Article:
Therefore, the locus of evaluation of stimuli lies within the organism and the organism in its drive toward wholeness chooses how to respond to a stimulus by deciding whether or not it will be enhanced by the experience on offer. So, the response to a stimulus is not fixed but changeable, as it is determined by the needs of the organism. at that moment.
The organism is also able to retain the feedback of its experiences and so learn from its mistakes – this process is known as the organismic valuing process.
So, if the organism is motivated by its actualising tendency to enhance itself and it functions efficiently by learning from its mistakes, why then do we see people who appear to be stuck in self-destructive routines or appear to be in conflict with themselves?
If we now take an example of a person who is usually quiet and compliant but occasionally has a tantrum which takes him by surprise and he then disowns the tantrum as out of character, we can see that he must be working towards both behaviours.
However, he is only aware of the drive to be compliant and seems to be unaware of the other drive which is working at cross purposes to this. Rogers concluded that there must be a second motivational drive in humans that is conflicting with the organism’s actualising tendency, and to find this second drive he turned his attention to the place and function of awareness in life.
Rogers likened human awareness to the small peak of a pyramid: The small peak represents our conscious attention, or awareness, and capacity to symbolise our experiences; the vast remainder of the pyramid represents our non-conscious organismic functioning being that which we do automatically but do not have to be constantly aware of. such as blinking.
There is a flow of information from the non-conscious organismic functioning into awareness and a person who is functioning efficiently will be open to this flow and hence aware of his organism, and, therefore, himself.
However, when a person senses conflict between his internal information and that of the external environment, he might use conscious thought as a barrier to stem the flow of information into awareness in order to eliminate the conflict. In doing this he is going against the fluidity of his organism, blocking his actualising tendency, and holding his consciousness as rigid.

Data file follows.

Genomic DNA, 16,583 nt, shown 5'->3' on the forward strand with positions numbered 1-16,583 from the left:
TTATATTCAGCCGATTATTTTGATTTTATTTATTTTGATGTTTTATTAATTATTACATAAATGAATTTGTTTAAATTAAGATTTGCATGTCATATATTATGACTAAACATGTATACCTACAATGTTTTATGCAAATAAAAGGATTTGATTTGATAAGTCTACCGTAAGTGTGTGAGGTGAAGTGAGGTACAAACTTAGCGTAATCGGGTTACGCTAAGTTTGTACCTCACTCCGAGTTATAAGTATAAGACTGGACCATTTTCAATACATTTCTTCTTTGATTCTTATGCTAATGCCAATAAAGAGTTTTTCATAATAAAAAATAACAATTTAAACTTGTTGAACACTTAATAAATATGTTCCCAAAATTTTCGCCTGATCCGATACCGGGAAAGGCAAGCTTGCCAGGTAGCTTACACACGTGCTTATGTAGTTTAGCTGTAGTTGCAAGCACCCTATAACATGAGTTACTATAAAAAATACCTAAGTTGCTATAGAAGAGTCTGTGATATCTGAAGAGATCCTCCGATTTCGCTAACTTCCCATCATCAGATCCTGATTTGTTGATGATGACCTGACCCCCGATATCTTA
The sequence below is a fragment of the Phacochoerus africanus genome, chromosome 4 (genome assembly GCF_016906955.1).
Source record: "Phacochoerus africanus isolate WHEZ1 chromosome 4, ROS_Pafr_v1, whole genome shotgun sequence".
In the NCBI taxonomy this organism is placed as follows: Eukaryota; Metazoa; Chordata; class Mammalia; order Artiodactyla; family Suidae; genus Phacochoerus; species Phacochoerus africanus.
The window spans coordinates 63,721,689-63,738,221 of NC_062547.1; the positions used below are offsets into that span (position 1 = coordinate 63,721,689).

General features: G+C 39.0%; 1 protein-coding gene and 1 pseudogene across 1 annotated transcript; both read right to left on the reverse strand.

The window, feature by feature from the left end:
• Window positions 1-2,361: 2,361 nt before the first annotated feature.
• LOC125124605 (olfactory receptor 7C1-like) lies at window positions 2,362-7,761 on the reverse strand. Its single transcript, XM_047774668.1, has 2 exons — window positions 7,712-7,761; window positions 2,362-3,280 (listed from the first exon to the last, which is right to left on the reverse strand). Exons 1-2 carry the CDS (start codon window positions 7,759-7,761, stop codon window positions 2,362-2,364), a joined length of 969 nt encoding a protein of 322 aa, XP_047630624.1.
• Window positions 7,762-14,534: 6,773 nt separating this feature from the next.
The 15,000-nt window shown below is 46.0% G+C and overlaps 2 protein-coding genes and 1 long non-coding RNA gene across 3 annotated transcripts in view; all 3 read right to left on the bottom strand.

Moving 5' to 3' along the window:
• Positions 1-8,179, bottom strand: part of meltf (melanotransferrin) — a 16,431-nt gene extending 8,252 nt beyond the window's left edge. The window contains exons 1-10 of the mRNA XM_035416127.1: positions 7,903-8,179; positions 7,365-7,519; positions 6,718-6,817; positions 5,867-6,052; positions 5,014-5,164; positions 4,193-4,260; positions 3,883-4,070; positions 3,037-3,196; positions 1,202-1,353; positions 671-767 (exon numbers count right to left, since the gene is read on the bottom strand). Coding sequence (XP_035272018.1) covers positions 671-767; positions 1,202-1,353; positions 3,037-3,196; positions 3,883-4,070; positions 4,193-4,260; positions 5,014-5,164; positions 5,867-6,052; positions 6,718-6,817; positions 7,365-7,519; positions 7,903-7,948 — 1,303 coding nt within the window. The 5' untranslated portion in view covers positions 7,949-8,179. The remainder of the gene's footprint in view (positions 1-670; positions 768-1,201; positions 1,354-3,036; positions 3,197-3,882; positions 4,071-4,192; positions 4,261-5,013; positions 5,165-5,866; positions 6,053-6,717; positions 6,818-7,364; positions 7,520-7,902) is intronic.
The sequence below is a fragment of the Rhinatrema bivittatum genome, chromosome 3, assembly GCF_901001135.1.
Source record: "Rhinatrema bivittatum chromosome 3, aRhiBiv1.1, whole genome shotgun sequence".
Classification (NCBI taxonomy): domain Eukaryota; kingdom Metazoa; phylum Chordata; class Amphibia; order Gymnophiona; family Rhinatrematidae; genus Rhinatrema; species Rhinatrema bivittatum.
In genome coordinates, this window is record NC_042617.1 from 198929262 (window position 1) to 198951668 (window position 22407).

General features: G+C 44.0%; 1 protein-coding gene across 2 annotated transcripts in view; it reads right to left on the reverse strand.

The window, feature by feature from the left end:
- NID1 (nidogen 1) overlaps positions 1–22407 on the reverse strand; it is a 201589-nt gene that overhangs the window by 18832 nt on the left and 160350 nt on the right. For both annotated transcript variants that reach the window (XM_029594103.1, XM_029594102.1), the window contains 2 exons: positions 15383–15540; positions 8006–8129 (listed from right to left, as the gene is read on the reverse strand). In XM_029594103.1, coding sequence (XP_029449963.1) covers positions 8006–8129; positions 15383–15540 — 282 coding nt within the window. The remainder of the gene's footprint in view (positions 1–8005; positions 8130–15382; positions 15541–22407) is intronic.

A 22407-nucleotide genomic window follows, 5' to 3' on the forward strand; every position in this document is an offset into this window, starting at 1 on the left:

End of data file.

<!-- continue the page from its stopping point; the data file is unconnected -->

So, we can now see that apart from a motivation to actualise the organism, man has a motivation to direct his conscious life and that this drive is in response to an external influence.
Rogers explained the reason for barriers to our organismic valuing process by looking at personality development.
At first, a baby is driven by his actualising tendency and he trusts his organismic valuing process to guide his behaviour, such as when to cry or sleep. As he experiences himself and his relationship to his surroundings he also defines himself from his experiences, thus forming a self-concept while still trusting his organism. Part of the core of his self-concept is that he is loved and is lovable whatever behaviour he exhibits.
However, as the infant grows, his parents intimate or tell him that they only love him when he expresses the behaviour of which they approve – this is a condition of his worth to them and is a serious threat to the core of his self-concept.
As the infant cannot ‘survive without his parents’ love and approval he complies with the condition of worth and uses it as a conscious thought to stem or modify the behaviour that his organism has deemed satisfying and enhancing, thus maintaining parental approval and his self-concept.